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Similar in many respects to the case before us is United States v. Sampson, 371 U.S. 75, 83 S.Ct. 173, 9 L.Ed.2d 136, where solicitors procured from victims of the fraud payments with applications which required acceptance. Letters of acceptance were written promising cooperation. It was held that these letters, although written after the money was obtained, were a part of the plan and the mailing of them was in violation of 18 U.S.C.A. 1341.


The statute is violated if the mailing is in execution of the plan. The mailing is not in execution of the plan if the use of the mails is only collateral, or made after the scheme has been fully consummated. It is in execution of the plan if it is in furtherance of it, and the use of the mails should have been reasonably contemplated. Milam v. United States, 5th Cir. 1963, 322 F.2d 104; Adams v. United States, 5th Cir. 1963, 312 F.2d 137; Everitt v. United States, 5th Cir. 1962, 306 F.2d 839; Sherwood v. United States, 5th Cir. 1962, 300 F.2d 603, cert. den. 371 U.S. 838, 83 S.Ct. 65, 9 L.Ed.2d 74; Abbott v. United States, 5th Cir. 1956, 239 F.2d 310.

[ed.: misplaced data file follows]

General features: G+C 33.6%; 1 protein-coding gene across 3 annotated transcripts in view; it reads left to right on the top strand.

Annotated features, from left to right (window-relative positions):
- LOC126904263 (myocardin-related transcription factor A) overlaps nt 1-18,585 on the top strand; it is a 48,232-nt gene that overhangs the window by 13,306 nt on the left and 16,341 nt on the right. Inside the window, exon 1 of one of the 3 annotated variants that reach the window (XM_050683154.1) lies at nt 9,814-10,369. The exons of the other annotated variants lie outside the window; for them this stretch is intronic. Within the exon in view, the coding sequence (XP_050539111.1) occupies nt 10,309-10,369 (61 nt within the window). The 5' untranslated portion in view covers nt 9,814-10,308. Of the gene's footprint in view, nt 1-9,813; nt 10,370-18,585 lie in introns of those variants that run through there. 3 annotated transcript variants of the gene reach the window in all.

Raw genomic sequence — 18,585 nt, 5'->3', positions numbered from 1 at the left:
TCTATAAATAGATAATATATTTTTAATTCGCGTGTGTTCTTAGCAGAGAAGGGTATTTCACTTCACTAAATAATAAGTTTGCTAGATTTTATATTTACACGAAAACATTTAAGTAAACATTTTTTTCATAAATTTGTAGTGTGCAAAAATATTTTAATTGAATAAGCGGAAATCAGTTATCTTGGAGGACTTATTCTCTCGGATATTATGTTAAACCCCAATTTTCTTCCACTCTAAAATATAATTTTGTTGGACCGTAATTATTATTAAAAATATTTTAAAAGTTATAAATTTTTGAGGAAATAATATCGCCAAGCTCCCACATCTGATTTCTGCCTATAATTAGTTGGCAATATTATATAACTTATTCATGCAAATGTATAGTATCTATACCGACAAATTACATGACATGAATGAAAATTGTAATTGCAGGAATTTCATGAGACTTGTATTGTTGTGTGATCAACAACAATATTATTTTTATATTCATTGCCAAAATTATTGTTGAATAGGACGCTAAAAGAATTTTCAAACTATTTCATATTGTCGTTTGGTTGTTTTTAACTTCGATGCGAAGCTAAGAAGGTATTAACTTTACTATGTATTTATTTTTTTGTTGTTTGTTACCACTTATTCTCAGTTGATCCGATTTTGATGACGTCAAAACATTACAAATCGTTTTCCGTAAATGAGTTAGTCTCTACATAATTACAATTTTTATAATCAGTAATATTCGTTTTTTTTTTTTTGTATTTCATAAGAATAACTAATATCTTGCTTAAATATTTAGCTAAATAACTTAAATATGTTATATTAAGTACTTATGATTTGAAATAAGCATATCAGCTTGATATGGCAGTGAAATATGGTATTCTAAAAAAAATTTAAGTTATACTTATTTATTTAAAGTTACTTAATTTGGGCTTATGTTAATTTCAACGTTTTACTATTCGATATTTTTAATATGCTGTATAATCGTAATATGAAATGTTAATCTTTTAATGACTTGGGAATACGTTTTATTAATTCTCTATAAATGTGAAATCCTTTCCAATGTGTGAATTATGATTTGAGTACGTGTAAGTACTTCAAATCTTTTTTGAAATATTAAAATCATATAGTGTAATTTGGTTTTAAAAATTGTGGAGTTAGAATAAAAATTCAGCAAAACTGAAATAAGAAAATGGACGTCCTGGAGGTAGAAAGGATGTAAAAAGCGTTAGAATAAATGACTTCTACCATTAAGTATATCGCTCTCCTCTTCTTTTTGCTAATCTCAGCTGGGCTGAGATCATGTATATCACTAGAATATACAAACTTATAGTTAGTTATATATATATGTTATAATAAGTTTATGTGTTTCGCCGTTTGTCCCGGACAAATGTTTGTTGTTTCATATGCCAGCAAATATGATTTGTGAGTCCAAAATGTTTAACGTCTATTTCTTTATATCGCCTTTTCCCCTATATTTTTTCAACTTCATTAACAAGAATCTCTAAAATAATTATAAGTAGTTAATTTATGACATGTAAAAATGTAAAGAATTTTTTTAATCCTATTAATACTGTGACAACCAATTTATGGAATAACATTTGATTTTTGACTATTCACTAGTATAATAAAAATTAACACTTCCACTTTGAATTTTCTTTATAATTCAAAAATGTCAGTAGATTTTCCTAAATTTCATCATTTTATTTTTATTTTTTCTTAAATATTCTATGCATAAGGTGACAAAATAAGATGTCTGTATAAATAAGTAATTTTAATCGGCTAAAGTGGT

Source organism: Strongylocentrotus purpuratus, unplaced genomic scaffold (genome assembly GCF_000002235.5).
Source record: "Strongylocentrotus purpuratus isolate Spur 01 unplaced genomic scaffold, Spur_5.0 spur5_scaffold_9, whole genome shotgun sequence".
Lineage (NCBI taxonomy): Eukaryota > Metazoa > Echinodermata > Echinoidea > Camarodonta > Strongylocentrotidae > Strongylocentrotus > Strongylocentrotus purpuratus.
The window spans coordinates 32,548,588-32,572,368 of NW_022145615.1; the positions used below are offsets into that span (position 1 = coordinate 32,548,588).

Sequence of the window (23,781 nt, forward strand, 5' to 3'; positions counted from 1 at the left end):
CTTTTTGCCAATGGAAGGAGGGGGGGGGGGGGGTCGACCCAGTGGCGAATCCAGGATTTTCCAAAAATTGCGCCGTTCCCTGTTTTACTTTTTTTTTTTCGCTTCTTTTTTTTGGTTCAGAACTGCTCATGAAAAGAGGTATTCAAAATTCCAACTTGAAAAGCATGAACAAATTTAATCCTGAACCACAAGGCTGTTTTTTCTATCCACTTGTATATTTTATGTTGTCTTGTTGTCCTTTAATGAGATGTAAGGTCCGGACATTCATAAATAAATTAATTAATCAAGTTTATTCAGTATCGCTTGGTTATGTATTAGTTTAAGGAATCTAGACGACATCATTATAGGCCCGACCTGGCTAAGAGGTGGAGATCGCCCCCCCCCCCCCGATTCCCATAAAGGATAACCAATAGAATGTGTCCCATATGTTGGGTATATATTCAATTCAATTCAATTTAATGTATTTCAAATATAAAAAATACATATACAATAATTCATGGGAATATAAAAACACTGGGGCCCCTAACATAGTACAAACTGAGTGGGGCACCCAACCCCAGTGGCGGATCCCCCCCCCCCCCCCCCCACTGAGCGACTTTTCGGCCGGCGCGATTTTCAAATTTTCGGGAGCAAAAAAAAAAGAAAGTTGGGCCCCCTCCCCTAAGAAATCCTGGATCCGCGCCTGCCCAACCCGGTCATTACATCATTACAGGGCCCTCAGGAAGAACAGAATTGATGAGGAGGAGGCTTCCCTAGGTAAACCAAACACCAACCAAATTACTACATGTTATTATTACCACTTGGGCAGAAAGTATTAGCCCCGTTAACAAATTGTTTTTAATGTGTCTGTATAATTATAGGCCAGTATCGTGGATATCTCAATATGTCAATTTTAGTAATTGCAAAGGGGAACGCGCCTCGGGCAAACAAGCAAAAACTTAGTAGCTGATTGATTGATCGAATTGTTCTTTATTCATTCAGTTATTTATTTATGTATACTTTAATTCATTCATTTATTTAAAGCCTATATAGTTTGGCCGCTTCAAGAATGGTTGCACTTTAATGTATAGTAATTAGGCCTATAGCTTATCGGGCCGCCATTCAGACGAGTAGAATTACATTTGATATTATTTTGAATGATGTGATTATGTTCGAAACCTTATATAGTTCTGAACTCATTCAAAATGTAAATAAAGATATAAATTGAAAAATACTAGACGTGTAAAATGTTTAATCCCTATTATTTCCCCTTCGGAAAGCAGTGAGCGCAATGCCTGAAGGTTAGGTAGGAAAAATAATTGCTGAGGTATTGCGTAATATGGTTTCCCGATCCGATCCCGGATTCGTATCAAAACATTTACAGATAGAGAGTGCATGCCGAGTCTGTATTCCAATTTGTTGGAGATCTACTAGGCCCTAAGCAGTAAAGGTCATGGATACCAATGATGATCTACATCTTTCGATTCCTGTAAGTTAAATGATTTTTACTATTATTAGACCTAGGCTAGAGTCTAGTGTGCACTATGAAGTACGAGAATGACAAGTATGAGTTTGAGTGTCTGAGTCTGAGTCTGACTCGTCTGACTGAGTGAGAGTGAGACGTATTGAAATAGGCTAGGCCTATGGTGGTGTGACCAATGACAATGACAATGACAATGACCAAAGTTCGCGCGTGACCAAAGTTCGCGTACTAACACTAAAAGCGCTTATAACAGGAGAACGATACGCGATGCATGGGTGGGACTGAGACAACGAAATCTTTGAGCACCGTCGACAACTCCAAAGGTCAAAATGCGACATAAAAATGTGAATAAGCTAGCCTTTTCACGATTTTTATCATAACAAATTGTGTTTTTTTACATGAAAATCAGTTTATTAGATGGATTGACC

The appellants rely heavily upon Getchell v. United States, 5th Cir. 1960, 282 F.2d 681. This case is clearly distinguishable on its facts from the case here. As appears in the opinion, the letter relied upon as a mailing was mailed after the alleged fraudulent sale of stock had been completed and full payment had been made. There were no offers, promises or representations in the letter and its only purpose was to confirm a stock subscription and make inquiry as to how the certificates should be issued. The letter was held to be not in furtherance of a fraudulent scheme, but merely collateral to it.

The judgment of the district court is




Of the Tenth Circuit, sitting by designation